Carta—a San Francisco-based cloud platform that offers cap table management and valuation solutions for over 2.4 million equity owners—has released a report on VC activity on its platform in Q1 2023 . The big news for Texas: The Lone Star State “claimed nearly 7.2% of all VC capital raised” on the platform in Q1, “a huge leap from its 3.2% share during 2022.”
Meanwhile, longtime VC activity leader California saw its share of venture dollars slip to 40.7% on the platform in Q1, down from a high of 51% in both 2018 and 2019.
Carta reported tracking over $2.5T in equity as of August 2022
Carta reported tracking over $2.5 trillion in company equity as of August 2022 and said it had facilitated $13 billion in secondary-market sales. So it should have a good handle on how VC activity is going across the country. The company noted that in Q1, 13 states showed no venture investment at all on its platform.
Texas ranks No. 4 among all states in capital raised on the platform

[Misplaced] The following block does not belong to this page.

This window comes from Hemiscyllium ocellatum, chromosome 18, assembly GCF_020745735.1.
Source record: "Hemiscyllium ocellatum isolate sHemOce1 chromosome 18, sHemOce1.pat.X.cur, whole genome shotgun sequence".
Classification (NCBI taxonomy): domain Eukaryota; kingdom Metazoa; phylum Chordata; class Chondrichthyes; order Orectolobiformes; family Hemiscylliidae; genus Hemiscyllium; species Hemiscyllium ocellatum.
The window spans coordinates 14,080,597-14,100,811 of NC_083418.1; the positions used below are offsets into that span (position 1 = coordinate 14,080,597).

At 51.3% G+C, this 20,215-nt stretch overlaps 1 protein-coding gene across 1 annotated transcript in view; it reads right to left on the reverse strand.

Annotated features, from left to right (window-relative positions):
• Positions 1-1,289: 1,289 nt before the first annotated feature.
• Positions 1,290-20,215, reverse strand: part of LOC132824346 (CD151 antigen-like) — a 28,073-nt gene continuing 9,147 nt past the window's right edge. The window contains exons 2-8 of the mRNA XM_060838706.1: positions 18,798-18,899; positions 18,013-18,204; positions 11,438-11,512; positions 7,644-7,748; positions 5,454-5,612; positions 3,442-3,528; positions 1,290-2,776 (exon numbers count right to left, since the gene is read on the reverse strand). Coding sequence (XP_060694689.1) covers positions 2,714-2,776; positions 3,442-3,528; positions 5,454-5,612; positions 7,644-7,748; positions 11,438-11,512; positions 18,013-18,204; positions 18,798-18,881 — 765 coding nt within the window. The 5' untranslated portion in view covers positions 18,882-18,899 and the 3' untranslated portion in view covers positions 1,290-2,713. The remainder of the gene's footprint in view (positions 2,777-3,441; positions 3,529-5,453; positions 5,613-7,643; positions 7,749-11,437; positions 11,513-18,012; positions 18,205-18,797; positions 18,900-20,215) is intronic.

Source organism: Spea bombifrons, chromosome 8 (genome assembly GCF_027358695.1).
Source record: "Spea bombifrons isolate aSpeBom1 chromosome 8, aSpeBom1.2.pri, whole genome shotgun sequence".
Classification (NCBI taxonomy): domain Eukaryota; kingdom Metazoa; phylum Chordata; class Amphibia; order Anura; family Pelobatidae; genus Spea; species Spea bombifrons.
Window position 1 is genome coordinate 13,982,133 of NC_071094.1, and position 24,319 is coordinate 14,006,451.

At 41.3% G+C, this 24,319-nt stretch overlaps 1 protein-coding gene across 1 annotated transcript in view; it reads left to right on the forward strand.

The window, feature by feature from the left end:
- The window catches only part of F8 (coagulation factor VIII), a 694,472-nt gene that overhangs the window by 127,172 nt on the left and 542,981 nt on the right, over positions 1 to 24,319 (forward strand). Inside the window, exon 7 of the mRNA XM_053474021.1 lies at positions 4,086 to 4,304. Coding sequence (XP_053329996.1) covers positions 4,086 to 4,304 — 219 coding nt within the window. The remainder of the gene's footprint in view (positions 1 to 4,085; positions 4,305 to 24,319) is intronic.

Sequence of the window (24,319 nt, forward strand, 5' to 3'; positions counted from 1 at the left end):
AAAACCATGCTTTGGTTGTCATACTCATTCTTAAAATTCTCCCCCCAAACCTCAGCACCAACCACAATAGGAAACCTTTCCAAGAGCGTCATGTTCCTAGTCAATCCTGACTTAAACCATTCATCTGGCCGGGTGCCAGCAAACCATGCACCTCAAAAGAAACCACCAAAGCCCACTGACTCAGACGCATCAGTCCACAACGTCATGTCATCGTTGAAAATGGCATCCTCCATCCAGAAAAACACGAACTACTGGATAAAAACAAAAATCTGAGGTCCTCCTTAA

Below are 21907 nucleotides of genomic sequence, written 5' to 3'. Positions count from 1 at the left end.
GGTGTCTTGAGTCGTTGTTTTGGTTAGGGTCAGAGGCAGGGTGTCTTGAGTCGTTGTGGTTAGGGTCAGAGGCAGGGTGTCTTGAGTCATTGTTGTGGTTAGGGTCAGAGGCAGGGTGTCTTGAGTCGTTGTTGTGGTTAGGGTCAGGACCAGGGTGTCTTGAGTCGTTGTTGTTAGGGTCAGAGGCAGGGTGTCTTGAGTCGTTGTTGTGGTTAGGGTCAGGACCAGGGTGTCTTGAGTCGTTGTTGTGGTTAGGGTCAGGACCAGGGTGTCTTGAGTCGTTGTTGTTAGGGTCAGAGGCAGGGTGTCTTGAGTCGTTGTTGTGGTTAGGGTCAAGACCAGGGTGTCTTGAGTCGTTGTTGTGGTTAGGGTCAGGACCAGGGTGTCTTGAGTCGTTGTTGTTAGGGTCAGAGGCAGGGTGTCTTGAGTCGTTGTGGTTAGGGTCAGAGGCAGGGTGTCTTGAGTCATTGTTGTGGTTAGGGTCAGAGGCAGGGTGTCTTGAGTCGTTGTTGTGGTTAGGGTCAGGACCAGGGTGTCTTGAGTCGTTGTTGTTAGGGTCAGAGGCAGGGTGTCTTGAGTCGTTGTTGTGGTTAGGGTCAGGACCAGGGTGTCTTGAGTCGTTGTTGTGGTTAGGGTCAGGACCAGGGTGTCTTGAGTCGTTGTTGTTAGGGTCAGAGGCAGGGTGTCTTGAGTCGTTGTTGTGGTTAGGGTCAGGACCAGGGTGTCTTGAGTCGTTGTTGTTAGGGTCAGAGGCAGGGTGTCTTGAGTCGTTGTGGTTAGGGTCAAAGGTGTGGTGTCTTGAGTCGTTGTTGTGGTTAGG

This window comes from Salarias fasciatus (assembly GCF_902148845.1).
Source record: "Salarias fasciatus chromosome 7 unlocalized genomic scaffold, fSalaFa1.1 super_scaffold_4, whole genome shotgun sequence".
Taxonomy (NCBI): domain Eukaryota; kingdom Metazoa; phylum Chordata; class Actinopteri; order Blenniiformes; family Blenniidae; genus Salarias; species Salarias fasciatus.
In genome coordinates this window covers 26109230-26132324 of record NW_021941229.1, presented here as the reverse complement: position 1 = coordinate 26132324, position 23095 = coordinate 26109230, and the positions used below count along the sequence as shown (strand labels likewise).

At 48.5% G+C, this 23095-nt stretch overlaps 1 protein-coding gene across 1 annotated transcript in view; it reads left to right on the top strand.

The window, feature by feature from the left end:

While the trend is up for VC investment in Texas on Carta, the state still has a long hill to climb to threaten California’s Silicon Valley-led supremacy on the platform. With its gains in Q1, Texas now ranks fourth among all states in terms of capital raised on Carta, trailing only Massachusetts (12.7% of capital raised in Q1) and New York (12.3%) behind California, Carta noted.
That shift is making Carta rethink its lexicon. “It’s beginning to look like the recent growth of Texas could have a lasting impact on the VC ecosystem,” Carta said in the report. “In the recent past, California, Massachusetts, and New York formed an unofficial Big Three states for startup investors. Thanks to Texas, it’s now looking more like a Big Four.”
Corporate relos from California to Texas
After detailing the population shift from California to Texas, Carta noted that the same thing has been happening on a corporate level. The Hoover Institution at Stanford University identified 265 companies that moved their HQ’s out of California between 2018 and 2021, Carta noted, and of all those, 114 found a new home in Texas.
“One factor drawing some former California tech workers to Texas is the lower cost of living, which allows the typical startup salary to go much further than in other locales. Another attraction for both tech executives and rank-and-file workers is taxes. While they say that everything’s bigger in Texas, that’s often not true when it comes to your personal income tax bill,” Carta’s report states.
You can read Carta’s full report by going here.
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